What it really comes down to is that we should be thinking about how 100% of today’s youth are interpreting images and messages like the ones depicted on RKOI and how they fit into the larger sociocultural landscape of North America. Virtually almost (again, almost) every young person in the U.S. is exposed to and interacts with some sort of media on a daily basis–whether it’s using a cell phone, playing a video game, surfing the Web, or watching television. Today’s youth are growing up in an increasingly media-saturated culture and we have a responsibility to help them learn how to successfully navigate their lives through the unprecedented products, behaviors, and activities now being “the norm” in the 21st century.

2. Understanding digital footprints & increasing awareness about digital citizenship:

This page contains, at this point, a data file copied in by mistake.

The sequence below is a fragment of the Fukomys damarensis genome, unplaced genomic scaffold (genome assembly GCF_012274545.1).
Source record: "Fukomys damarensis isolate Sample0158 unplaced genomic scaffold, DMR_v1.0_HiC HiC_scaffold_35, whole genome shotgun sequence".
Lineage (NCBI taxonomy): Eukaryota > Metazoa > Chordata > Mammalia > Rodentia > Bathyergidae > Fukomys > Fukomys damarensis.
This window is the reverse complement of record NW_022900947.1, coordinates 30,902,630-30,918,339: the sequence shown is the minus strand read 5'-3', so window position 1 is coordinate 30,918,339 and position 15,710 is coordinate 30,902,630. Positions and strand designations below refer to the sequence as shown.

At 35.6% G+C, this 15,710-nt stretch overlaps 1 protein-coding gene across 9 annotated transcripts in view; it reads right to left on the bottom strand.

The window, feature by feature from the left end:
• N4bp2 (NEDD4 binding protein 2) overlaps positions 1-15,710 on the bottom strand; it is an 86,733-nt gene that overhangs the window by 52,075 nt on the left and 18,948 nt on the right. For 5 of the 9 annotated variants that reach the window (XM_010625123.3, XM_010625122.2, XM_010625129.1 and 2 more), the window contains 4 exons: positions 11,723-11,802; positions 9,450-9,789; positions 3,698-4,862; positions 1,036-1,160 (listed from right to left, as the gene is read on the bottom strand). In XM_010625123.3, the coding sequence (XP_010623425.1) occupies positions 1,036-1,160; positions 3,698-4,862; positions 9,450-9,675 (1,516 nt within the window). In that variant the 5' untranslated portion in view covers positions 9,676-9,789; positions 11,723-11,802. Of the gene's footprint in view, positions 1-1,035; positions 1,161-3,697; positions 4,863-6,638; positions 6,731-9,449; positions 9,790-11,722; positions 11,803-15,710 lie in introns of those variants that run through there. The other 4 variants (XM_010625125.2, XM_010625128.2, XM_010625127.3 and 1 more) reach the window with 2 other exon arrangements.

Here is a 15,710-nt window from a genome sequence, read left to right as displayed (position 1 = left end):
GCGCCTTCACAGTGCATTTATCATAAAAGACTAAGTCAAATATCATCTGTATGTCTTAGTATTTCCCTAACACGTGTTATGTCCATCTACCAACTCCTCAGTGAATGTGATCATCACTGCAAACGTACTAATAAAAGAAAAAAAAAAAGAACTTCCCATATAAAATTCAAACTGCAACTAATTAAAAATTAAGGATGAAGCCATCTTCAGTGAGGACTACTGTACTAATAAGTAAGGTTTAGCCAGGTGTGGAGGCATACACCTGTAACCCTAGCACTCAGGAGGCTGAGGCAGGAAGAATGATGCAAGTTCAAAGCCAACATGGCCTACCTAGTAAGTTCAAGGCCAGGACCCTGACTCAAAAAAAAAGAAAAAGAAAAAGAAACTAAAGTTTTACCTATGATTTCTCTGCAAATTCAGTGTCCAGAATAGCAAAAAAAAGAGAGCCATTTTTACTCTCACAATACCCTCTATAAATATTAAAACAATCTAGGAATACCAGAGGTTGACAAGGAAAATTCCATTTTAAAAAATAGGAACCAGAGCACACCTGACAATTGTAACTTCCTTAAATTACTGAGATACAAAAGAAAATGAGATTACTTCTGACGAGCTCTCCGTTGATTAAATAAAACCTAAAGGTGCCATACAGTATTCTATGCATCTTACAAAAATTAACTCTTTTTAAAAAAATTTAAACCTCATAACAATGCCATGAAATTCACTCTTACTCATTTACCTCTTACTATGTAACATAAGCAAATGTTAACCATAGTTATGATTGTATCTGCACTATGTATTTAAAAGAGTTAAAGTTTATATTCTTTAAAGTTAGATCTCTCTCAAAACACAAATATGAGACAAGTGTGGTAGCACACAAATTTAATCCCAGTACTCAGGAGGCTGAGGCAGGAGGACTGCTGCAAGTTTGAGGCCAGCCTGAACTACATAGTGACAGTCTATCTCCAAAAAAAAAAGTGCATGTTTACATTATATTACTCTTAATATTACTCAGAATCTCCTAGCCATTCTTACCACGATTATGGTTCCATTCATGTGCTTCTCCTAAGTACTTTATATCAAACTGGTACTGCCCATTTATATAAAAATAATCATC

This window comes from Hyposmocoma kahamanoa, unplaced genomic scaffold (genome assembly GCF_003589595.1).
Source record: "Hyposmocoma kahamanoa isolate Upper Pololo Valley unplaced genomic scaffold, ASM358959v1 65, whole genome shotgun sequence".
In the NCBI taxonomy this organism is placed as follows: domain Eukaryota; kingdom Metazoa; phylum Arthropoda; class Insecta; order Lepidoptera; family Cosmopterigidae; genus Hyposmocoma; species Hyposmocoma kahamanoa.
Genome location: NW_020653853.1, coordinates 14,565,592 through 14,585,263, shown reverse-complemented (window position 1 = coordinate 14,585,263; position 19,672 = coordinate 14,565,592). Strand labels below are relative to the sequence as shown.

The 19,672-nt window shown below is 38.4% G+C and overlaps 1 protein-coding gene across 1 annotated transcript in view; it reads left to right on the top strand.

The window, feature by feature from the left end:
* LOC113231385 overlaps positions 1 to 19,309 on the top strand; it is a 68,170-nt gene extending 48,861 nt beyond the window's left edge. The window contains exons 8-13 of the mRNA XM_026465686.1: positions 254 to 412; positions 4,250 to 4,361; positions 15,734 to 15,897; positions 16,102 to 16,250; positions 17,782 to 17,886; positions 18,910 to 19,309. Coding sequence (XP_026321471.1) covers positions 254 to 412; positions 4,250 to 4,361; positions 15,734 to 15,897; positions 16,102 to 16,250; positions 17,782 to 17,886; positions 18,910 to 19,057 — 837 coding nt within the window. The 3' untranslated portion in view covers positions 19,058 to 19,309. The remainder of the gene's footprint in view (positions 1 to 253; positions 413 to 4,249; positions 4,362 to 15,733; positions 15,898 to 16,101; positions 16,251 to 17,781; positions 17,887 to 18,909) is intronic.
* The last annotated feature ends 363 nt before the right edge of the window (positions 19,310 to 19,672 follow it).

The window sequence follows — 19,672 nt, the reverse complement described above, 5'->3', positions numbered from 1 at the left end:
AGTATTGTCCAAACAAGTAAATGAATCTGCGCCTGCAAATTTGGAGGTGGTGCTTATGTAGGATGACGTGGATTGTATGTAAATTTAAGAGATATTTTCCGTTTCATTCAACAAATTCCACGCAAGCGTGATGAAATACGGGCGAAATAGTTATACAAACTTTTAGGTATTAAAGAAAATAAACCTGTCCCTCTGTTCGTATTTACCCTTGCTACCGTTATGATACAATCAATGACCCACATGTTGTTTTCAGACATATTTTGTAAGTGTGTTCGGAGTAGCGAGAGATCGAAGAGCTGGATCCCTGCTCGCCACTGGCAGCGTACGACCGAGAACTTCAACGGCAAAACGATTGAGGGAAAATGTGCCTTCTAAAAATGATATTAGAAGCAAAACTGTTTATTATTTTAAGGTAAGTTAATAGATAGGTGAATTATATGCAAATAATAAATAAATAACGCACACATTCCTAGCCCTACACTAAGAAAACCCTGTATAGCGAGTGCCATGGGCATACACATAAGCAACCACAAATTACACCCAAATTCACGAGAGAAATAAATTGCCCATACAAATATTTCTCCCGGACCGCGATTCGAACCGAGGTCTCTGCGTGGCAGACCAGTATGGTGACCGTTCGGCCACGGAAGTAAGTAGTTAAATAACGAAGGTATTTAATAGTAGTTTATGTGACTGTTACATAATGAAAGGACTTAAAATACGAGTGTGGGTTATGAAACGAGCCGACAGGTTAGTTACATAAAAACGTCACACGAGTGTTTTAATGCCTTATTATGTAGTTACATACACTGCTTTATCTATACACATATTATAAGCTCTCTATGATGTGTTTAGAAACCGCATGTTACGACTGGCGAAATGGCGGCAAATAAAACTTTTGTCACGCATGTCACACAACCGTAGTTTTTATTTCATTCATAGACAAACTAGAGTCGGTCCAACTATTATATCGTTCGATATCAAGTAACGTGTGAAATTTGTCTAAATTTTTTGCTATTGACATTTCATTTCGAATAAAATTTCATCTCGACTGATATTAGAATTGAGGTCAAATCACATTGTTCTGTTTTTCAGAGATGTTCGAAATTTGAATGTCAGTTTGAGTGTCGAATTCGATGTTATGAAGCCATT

On August 10, 2012, an article was published on the Bloomberg Businessweek website entitled, “The Very Real Perils of Rich Kids on Social Networks”. The article provides an account of how some recent online activities of Alexa and Zachary Dell, daughter and son of Michael Dell (of Dell computers), got them their 15 minutes of Internet fame as well as a terminated Twitter account after Alexa posted a photo of her brother in their private jet, heading to Fiji on RKOI. It was later discovered that this was just one of numerous photographs and statuses containing personal information about her family’s whereabouts and activities that she’d posted over the last few months. Mr. Dell pays almost $3 million a year for security protection of his family, so needless to say, this breach of security from an insider was probably both alarming and upsetting. This article provides a powerful illustration and example not only of how quickly information spreads via new media platforms like Twitter and Facebook, but more importantly how easily this information can directly challenge others’ efforts of enforcing tangible security measures. In addition, and most importantly, this article serves as an excellent example of the lack of awareness and/or regard that young people tend to have for the often permanent digital footprints that they create as a result of their online activities, particularly on social networking sites. And while some may argue that there are greater implications when the rich (and not necessarily famous) upload pictures of everything from party invitations with the date, time, and location to license plate numbers (all of which can easily and automatically be geo-tagged) to the Twittersphere, the reality is that this online behavior/activity of constantly over-sharing details about their lives can have very real consequences, regardless of one’s social class. In a recent New York Times article on the recent upsurge of 20-somethings sharing TMI (too much information) in the workplace, Peggy Klaus, an author and executive coach of corporate training programs explains,